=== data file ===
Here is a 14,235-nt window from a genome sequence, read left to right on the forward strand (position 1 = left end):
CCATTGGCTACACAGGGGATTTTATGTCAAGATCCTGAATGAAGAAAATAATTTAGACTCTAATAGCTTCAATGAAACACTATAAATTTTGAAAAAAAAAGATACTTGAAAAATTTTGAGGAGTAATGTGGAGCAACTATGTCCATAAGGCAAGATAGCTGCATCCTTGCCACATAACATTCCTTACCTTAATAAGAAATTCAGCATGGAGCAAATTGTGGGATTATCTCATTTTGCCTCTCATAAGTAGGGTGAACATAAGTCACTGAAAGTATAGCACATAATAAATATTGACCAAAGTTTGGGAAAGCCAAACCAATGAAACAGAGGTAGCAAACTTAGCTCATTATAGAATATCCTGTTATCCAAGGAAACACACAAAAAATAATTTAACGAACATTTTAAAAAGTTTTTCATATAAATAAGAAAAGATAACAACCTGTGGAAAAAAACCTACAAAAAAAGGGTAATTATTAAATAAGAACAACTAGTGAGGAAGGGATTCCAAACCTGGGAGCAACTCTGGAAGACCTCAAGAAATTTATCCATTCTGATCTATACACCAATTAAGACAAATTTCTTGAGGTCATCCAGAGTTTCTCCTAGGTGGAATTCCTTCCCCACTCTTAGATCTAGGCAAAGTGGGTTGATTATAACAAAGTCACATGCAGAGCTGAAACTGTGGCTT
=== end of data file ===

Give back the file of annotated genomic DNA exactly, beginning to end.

Here is a 14,235-nt window from a genome sequence, read left to right on the forward strand (position 1 = left end):
CCATTGGCTACACAGGGGATTTTATGTCAAGATCCTGAATGAAGAAAATAATTTAGACTCTAATAGCTTCAATGAAACACTATAAATTTTGAAAAAAAAAGATACTTGAAAAATTTTGAGGAGTAATGTGGAGCAACTATGTCCATAAGGCAAGATAGCTGCATCCTTGCCACATAACATTCCTTACCTTAATAAGAAATTCAGCATGGAGCAAATTGTGGGATTATCTCATTTTGCCTCTCATAAGTAGGGTGAACATAAGTCACTGAAAGTATAGCACATAATAAATATTGACCAAAGTTTGGGAAAGCCAAACCAATGAAACAGAGGTAGCAAACTTAGCTCATTATAGAATATCCTGTTATCCAAGGAAACACACAAAAAATAATTTAACGAACATTTTAAAAAGTTTTTCATATAAATAAGAAAAGATAACAACCTGTGGAAAAAAACCTACAAAAAAAGGGTAATTATTAAATAAGAACAACTAGTGAGGAAGGGATTCCAAACCTGGGAGCAACTCTGGAAGACCTCAAGAAATTTATCCATTCTGATCTATACACCAATTAAGACAAATTTCTTGAGGTCATCCAGAGTTTCTCCTAGGTGGAATTCCTTCCCCACTCTTAGATCTAGGCAAAGTGGGTTGATTATAACAAAGTCACATGCAGAGCTGAAACTGTGGCTT